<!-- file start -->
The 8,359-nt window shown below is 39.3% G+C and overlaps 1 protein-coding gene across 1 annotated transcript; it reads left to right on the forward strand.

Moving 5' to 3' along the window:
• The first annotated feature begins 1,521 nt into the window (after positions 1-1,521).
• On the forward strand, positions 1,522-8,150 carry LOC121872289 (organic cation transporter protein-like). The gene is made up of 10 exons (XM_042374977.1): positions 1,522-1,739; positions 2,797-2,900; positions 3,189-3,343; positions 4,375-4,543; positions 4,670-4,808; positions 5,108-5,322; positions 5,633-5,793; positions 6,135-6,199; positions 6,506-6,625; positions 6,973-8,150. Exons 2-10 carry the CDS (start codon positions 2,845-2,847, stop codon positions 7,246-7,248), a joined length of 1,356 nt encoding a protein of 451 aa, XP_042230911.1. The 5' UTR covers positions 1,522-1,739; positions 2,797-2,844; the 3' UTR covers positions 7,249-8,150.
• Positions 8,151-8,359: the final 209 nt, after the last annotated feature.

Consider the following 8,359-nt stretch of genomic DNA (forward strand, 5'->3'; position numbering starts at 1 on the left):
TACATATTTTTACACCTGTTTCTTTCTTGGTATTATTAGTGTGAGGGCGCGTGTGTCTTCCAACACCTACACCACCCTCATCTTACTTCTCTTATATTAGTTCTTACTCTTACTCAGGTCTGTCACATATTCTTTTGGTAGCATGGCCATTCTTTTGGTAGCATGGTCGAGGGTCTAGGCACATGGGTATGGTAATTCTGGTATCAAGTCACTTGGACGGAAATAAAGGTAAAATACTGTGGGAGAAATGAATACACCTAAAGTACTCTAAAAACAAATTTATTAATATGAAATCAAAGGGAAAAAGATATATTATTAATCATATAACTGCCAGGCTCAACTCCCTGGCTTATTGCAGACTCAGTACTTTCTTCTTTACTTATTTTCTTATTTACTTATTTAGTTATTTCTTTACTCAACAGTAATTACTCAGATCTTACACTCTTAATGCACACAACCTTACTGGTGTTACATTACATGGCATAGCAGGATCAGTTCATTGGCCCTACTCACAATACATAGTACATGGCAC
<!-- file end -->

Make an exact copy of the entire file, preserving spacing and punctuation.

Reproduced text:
The 8,359-nt window shown below is 39.3% G+C and overlaps 1 protein-coding gene across 1 annotated transcript; it reads left to right on the forward strand.

Moving 5' to 3' along the window:
• The first annotated feature begins 1,521 nt into the window (after positions 1-1,521).
• On the forward strand, positions 1,522-8,150 carry LOC121872289 (organic cation transporter protein-like). The gene is made up of 10 exons (XM_042374977.1): positions 1,522-1,739; positions 2,797-2,900; positions 3,189-3,343; positions 4,375-4,543; positions 4,670-4,808; positions 5,108-5,322; positions 5,633-5,793; positions 6,135-6,199; positions 6,506-6,625; positions 6,973-8,150. Exons 2-10 carry the CDS (start codon positions 2,845-2,847, stop codon positions 7,246-7,248), a joined length of 1,356 nt encoding a protein of 451 aa, XP_042230911.1. The 5' UTR covers positions 1,522-1,739; positions 2,797-2,844; the 3' UTR covers positions 7,249-8,150.
• Positions 8,151-8,359: the final 209 nt, after the last annotated feature.

Consider the following 8,359-nt stretch of genomic DNA (forward strand, 5'->3'; position numbering starts at 1 on the left):
TACATATTTTTACACCTGTTTCTTTCTTGGTATTATTAGTGTGAGGGCGCGTGTGTCTTCCAACACCTACACCACCCTCATCTTACTTCTCTTATATTAGTTCTTACTCTTACTCAGGTCTGTCACATATTCTTTTGGTAGCATGGCCATTCTTTTGGTAGCATGGTCGAGGGTCTAGGCACATGGGTATGGTAATTCTGGTATCAAGTCACTTGGACGGAAATAAAGGTAAAATACTGTGGGAGAAATGAATACACCTAAAGTACTCTAAAAACAAATTTATTAATATGAAATCAAAGGGAAAAAGATATATTATTAATCATATAACTGCCAGGCTCAACTCCCTGGCTTATTGCAGACTCAGTACTTTCTTCTTTACTTATTTTCTTATTTACTTATTTAGTTATTTCTTTACTCAACAGTAATTACTCAGATCTTACACTCTTAATGCACACAACCTTACTGGTGTTACATTACATGGCATAGCAGGATCAGTTCATTGGCCCTACTCACAATACATAGTACATGGCAC